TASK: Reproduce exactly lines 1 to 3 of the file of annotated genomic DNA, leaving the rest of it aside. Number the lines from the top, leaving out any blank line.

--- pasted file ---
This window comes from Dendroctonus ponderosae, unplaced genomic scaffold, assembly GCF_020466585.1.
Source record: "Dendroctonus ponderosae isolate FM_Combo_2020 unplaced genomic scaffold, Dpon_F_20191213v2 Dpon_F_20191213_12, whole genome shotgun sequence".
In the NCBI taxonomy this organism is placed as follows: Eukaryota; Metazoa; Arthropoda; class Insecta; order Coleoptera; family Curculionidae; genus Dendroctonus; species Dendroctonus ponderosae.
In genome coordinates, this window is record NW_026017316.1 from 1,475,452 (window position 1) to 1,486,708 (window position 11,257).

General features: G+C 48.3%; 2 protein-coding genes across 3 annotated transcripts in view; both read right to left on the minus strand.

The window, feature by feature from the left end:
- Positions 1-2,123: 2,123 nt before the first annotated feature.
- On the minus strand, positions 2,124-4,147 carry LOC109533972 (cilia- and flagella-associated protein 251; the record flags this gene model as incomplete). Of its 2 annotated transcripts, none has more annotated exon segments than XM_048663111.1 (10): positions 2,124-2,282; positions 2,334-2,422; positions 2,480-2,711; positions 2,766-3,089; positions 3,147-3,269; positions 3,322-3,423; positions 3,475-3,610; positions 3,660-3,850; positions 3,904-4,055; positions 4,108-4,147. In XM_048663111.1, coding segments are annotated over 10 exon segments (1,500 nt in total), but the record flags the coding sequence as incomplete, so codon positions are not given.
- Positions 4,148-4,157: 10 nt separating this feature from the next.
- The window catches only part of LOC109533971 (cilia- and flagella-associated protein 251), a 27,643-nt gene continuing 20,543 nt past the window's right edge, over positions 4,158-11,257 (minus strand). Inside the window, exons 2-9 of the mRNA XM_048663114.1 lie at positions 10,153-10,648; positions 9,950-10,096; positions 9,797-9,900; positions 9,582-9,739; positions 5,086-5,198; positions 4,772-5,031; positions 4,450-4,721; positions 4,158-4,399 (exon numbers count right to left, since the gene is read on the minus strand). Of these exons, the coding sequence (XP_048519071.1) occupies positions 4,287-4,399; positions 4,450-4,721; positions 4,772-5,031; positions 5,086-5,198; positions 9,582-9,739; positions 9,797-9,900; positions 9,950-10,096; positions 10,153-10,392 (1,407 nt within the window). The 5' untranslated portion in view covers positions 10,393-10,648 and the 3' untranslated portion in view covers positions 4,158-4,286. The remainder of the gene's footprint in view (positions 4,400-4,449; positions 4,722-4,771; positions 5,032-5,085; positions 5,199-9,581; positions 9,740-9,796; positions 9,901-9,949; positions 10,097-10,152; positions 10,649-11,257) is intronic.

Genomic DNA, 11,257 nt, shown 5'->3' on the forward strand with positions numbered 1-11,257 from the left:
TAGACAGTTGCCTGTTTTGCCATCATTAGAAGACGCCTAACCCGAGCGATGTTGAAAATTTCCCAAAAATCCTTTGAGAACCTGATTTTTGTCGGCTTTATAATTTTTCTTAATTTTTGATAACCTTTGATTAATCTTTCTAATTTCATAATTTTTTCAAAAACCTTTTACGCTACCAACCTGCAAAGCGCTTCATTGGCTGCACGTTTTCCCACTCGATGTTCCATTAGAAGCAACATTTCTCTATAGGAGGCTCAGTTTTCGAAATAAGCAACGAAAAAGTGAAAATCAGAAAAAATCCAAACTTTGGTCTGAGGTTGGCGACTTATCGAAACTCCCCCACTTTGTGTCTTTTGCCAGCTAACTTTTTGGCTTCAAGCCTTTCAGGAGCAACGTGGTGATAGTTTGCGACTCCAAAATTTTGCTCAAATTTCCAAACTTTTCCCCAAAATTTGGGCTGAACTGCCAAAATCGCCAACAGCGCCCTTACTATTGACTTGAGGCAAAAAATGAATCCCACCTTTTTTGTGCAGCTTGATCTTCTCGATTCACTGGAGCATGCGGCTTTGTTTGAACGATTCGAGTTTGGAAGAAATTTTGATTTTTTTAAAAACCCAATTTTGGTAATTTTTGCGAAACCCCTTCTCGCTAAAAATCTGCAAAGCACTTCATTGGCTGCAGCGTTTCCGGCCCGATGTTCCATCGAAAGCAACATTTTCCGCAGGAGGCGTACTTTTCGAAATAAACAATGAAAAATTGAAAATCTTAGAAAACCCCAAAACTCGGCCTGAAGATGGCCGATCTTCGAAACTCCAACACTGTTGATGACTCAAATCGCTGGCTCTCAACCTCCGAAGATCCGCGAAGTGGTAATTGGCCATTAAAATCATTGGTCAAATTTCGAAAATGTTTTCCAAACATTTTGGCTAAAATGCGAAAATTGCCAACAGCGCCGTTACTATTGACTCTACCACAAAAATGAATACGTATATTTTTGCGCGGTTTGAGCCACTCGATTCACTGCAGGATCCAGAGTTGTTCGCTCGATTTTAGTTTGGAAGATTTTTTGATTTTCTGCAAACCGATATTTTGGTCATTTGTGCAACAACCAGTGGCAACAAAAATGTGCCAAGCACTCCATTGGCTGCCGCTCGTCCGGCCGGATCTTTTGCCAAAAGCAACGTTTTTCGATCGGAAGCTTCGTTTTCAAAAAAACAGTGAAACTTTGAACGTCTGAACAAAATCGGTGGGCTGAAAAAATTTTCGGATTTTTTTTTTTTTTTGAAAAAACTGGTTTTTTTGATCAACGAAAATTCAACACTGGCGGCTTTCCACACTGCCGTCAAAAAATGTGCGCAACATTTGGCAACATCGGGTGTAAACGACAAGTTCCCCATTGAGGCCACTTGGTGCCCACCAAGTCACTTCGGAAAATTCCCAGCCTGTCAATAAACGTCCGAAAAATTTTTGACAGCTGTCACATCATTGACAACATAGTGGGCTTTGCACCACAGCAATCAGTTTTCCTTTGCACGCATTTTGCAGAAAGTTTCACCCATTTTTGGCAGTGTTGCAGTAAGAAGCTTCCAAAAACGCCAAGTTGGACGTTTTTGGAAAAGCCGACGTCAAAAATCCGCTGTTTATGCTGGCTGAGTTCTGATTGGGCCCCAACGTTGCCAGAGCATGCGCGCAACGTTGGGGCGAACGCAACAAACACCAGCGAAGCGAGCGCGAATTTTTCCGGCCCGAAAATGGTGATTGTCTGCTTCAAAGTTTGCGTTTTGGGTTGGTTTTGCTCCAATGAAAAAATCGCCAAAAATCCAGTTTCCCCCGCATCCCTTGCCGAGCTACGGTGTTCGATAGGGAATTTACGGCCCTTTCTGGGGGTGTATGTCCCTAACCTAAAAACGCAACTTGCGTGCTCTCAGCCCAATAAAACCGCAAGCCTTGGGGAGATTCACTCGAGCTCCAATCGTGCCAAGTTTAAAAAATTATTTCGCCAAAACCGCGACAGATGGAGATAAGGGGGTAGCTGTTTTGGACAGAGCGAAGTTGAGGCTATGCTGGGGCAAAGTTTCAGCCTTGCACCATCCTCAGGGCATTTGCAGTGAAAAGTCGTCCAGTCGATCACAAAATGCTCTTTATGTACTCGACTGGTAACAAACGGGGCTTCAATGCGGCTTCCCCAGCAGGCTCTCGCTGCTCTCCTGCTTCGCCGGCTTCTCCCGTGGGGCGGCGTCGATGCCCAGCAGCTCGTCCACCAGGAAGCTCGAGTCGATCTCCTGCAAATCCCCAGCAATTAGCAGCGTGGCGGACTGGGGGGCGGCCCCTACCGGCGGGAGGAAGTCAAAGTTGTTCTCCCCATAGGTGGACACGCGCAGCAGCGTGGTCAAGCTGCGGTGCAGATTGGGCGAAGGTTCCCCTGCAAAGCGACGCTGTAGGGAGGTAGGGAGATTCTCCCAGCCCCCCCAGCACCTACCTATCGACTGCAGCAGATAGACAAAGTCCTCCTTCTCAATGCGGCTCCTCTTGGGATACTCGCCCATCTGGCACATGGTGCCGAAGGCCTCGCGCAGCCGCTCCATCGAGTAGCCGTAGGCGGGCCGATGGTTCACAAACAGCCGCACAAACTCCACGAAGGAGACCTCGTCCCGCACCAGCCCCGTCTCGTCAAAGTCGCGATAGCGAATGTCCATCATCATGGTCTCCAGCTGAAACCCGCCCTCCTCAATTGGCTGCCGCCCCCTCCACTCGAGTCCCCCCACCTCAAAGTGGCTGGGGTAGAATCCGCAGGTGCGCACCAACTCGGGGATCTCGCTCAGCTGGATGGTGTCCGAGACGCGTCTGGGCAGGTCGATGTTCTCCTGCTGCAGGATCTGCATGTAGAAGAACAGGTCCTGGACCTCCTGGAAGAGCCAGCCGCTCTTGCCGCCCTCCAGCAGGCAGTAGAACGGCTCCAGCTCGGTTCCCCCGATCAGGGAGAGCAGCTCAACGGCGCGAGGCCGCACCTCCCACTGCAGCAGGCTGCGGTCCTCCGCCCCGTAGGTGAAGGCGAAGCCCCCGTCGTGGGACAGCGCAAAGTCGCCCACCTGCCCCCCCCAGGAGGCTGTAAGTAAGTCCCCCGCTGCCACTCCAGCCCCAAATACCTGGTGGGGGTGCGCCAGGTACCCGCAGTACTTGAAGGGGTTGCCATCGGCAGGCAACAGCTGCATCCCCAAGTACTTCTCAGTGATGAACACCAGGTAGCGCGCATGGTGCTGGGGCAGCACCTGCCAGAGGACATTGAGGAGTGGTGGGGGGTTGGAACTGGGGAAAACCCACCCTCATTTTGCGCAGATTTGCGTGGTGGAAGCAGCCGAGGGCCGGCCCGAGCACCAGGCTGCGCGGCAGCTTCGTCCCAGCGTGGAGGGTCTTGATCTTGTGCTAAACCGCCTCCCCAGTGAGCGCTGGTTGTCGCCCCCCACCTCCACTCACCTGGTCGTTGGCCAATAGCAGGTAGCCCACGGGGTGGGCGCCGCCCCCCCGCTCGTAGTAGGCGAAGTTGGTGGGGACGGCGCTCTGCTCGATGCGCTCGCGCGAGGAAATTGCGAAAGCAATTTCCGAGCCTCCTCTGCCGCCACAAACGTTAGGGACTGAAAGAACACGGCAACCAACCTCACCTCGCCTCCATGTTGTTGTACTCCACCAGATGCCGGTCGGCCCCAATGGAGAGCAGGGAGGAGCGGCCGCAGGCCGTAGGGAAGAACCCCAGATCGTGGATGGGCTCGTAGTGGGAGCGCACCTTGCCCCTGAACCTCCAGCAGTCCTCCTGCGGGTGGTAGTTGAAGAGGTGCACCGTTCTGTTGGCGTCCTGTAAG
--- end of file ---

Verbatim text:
This window comes from Dendroctonus ponderosae, unplaced genomic scaffold, assembly GCF_020466585.1.
Source record: "Dendroctonus ponderosae isolate FM_Combo_2020 unplaced genomic scaffold, Dpon_F_20191213v2 Dpon_F_20191213_12, whole genome shotgun sequence".
In the NCBI taxonomy this organism is placed as follows: Eukaryota; Metazoa; Arthropoda; class Insecta; order Coleoptera; family Curculionidae; genus Dendroctonus; species Dendroctonus ponderosae.